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Three Ways You Can Connect With Your K-Fanatic Daughter
PHOTO BY @yellowdesign/iStock
  • Is your child a Korean pop (K-pop) fanatic? Korean culture has been influencing the younger generations, from food to clothing and music to language. Certainly, you have heard your child singing, listening, and dancing to songs you cannot comprehend. But you know it's all for fun, so here's how you, too, can ride the K-pop craze to feel more connected to your daughter.

    How to connect with your child who loves K-pop 

    1. Embrace their unique choices 

    Your child’s choice of music might be a bit different from yours as a mom but being a supportive parent at heart while being present and involved is surely gratifying for them. Aside from that, acknowledging their interests can be a way for you to discover their hidden talents. K-pop fans usually know by heart the lyrics to songs of their favorite Korean groups (even if they don't always understand). With that, encourage them to have confidence in sharing those talents not only at home but to places where they can grow and shine!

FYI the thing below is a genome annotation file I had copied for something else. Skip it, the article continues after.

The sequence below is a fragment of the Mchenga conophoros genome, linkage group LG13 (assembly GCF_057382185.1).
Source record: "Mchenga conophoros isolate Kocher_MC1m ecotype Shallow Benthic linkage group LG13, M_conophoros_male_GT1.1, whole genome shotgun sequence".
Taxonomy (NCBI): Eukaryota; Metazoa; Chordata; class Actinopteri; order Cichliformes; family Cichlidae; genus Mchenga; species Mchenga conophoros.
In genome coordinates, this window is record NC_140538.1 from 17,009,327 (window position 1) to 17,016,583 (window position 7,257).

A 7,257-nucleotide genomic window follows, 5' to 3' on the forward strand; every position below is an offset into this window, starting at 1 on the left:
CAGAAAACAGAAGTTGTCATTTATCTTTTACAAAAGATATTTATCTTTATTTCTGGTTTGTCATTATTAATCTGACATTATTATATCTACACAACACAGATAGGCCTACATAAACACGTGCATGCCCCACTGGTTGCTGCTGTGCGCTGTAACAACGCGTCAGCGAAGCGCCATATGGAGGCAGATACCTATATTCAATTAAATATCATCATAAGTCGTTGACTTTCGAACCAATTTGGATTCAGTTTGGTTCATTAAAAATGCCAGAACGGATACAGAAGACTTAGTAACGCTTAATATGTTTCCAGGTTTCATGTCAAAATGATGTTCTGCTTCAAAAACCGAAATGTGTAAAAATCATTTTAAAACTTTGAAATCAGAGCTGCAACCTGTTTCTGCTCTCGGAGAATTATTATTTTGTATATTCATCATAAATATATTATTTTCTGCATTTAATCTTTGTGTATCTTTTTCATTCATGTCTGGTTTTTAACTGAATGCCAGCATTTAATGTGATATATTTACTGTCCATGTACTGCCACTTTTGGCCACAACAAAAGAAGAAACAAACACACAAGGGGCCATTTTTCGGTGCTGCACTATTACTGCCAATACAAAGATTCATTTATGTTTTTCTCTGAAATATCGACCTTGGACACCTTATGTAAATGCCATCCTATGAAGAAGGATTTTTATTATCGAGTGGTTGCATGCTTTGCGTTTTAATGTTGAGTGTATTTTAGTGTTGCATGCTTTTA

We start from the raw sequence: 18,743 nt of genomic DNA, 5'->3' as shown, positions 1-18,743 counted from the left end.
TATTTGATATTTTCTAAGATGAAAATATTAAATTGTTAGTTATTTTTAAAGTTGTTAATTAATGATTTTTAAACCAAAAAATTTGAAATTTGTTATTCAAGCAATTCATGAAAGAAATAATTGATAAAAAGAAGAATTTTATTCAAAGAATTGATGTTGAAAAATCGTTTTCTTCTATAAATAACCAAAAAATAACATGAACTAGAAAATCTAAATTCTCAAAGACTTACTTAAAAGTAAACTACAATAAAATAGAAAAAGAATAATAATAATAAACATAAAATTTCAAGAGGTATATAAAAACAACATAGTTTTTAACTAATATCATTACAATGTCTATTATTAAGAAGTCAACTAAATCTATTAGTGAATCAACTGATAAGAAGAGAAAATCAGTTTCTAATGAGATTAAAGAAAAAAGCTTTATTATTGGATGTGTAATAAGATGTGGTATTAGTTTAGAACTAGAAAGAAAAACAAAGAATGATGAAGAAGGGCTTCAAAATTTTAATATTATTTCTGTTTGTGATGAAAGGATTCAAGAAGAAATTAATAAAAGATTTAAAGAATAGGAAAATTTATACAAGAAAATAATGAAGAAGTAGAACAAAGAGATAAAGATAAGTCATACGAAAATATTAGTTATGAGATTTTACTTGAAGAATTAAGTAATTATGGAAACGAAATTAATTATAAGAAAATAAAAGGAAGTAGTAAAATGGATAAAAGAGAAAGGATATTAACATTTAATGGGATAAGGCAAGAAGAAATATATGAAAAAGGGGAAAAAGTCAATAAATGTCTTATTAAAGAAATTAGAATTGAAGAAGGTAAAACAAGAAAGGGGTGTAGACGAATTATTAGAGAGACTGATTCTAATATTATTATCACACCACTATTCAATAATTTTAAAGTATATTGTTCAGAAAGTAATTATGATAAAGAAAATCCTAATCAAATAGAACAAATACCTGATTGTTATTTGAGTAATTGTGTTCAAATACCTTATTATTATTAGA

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    2. Listen and avoid negative comments 

    Listen to them without any judgment. Avoid giving comments that might hurt their feelings such as “You don’t even understand their language!” or “That’s just a waste of time, do they even know you?” Instead, find positive things to say that might let them know how much you care about the things they like. 

    3. Get to know their idols 

    Lastly, one best way to show your support is to find a way to get to know their idols. You can start by learning some terms that would help you understand them easily. So, here are some basic words that they use:

    Fandom – this is the term they use to recognize the fans of a certain group (X1 fans are called One it, BTS fans are called Army, and Blackpink fans are called Blinks)

    Bias – your child’s favorite member of the group

    Comeback – when a K-pop group releases their new music 

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    Noticing and paying attention to your kids’ interest will mean a lot to them. Still it wouldn't hurt to occasionally remind them to control their emotions, and learn how to balance and prioritize important things first. 

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